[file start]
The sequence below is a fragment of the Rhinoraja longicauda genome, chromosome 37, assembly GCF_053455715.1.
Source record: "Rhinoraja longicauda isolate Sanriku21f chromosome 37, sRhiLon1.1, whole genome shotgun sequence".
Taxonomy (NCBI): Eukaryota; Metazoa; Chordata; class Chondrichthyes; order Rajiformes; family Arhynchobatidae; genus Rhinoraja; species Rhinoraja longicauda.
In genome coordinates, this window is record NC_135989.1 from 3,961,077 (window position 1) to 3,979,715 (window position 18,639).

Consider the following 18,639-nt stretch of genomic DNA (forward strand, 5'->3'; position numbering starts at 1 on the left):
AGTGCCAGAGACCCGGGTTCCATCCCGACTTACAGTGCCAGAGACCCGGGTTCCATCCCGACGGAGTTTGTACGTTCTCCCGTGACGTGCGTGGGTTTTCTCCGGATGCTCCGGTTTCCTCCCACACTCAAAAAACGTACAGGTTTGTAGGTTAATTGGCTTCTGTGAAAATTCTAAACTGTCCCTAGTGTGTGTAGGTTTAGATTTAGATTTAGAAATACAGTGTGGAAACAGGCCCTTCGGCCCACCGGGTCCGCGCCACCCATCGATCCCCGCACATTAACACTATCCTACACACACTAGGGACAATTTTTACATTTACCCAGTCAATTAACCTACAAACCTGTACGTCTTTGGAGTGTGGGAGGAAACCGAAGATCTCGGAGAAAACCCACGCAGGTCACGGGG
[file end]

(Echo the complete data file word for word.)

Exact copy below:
The sequence below is a fragment of the Rhinoraja longicauda genome, chromosome 37, assembly GCF_053455715.1.
Source record: "Rhinoraja longicauda isolate Sanriku21f chromosome 37, sRhiLon1.1, whole genome shotgun sequence".
Taxonomy (NCBI): Eukaryota; Metazoa; Chordata; class Chondrichthyes; order Rajiformes; family Arhynchobatidae; genus Rhinoraja; species Rhinoraja longicauda.
In genome coordinates, this window is record NC_135989.1 from 3,961,077 (window position 1) to 3,979,715 (window position 18,639).

Consider the following 18,639-nt stretch of genomic DNA (forward strand, 5'->3'; position numbering starts at 1 on the left):
AGTGCCAGAGACCCGGGTTCCATCCCGACTTACAGTGCCAGAGACCCGGGTTCCATCCCGACGGAGTTTGTACGTTCTCCCGTGACGTGCGTGGGTTTTCTCCGGATGCTCCGGTTTCCTCCCACACTCAAAAAACGTACAGGTTTGTAGGTTAATTGGCTTCTGTGAAAATTCTAAACTGTCCCTAGTGTGTGTAGGTTTAGATTTAGATTTAGAAATACAGTGTGGAAACAGGCCCTTCGGCCCACCGGGTCCGCGCCACCCATCGATCCCCGCACATTAACACTATCCTACACACACTAGGGACAATTTTTACATTTACCCAGTCAATTAACCTACAAACCTGTACGTCTTTGGAGTGTGGGAGGAAACCGAAGATCTCGGAGAAAACCCACGCAGGTCACGGGG